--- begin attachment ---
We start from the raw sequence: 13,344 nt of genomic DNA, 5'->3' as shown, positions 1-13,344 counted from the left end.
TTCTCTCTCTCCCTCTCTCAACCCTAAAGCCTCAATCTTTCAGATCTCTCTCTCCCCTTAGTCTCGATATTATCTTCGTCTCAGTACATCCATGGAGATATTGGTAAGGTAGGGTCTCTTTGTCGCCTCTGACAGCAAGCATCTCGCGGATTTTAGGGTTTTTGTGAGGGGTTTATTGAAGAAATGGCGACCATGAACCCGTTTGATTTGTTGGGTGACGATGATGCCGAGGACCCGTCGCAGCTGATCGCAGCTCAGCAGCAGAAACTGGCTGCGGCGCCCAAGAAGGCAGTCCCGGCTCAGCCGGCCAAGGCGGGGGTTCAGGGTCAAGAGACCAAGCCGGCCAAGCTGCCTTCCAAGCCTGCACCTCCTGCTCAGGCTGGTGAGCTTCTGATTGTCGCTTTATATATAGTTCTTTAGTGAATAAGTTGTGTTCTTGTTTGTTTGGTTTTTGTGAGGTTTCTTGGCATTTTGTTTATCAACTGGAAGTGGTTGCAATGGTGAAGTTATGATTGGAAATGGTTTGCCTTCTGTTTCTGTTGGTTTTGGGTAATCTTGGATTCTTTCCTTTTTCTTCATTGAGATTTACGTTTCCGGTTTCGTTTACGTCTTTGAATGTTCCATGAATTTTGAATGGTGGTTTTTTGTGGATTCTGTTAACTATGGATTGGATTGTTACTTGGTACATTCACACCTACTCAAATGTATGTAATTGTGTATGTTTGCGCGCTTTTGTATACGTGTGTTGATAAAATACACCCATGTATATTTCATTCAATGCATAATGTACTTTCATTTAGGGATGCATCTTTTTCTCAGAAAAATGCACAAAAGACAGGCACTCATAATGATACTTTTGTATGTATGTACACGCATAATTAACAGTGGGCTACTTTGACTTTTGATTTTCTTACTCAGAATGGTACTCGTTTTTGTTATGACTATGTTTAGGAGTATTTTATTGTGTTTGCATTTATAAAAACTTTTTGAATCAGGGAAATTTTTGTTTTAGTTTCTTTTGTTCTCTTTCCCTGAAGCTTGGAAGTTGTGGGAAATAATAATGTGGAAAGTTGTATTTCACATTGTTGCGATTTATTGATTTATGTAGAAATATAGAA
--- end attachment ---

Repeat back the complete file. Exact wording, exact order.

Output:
We start from the raw sequence: 13,344 nt of genomic DNA, 5'->3' as shown, positions 1-13,344 counted from the left end.
TTCTCTCTCTCCCTCTCTCAACCCTAAAGCCTCAATCTTTCAGATCTCTCTCTCCCCTTAGTCTCGATATTATCTTCGTCTCAGTACATCCATGGAGATATTGGTAAGGTAGGGTCTCTTTGTCGCCTCTGACAGCAAGCATCTCGCGGATTTTAGGGTTTTTGTGAGGGGTTTATTGAAGAAATGGCGACCATGAACCCGTTTGATTTGTTGGGTGACGATGATGCCGAGGACCCGTCGCAGCTGATCGCAGCTCAGCAGCAGAAACTGGCTGCGGCGCCCAAGAAGGCAGTCCCGGCTCAGCCGGCCAAGGCGGGGGTTCAGGGTCAAGAGACCAAGCCGGCCAAGCTGCCTTCCAAGCCTGCACCTCCTGCTCAGGCTGGTGAGCTTCTGATTGTCGCTTTATATATAGTTCTTTAGTGAATAAGTTGTGTTCTTGTTTGTTTGGTTTTTGTGAGGTTTCTTGGCATTTTGTTTATCAACTGGAAGTGGTTGCAATGGTGAAGTTATGATTGGAAATGGTTTGCCTTCTGTTTCTGTTGGTTTTGGGTAATCTTGGATTCTTTCCTTTTTCTTCATTGAGATTTACGTTTCCGGTTTCGTTTACGTCTTTGAATGTTCCATGAATTTTGAATGGTGGTTTTTTGTGGATTCTGTTAACTATGGATTGGATTGTTACTTGGTACATTCACACCTACTCAAATGTATGTAATTGTGTATGTTTGCGCGCTTTTGTATACGTGTGTTGATAAAATACACCCATGTATATTTCATTCAATGCATAATGTACTTTCATTTAGGGATGCATCTTTTTCTCAGAAAAATGCACAAAAGACAGGCACTCATAATGATACTTTTGTATGTATGTACACGCATAATTAACAGTGGGCTACTTTGACTTTTGATTTTCTTACTCAGAATGGTACTCGTTTTTGTTATGACTATGTTTAGGAGTATTTTATTGTGTTTGCATTTATAAAAACTTTTTGAATCAGGGAAATTTTTGTTTTAGTTTCTTTTGTTCTCTTTCCCTGAAGCTTGGAAGTTGTGGGAAATAATAATGTGGAAAGTTGTATTTCACATTGTTGCGATTTATTGATTTATGTAGAAATATAGAA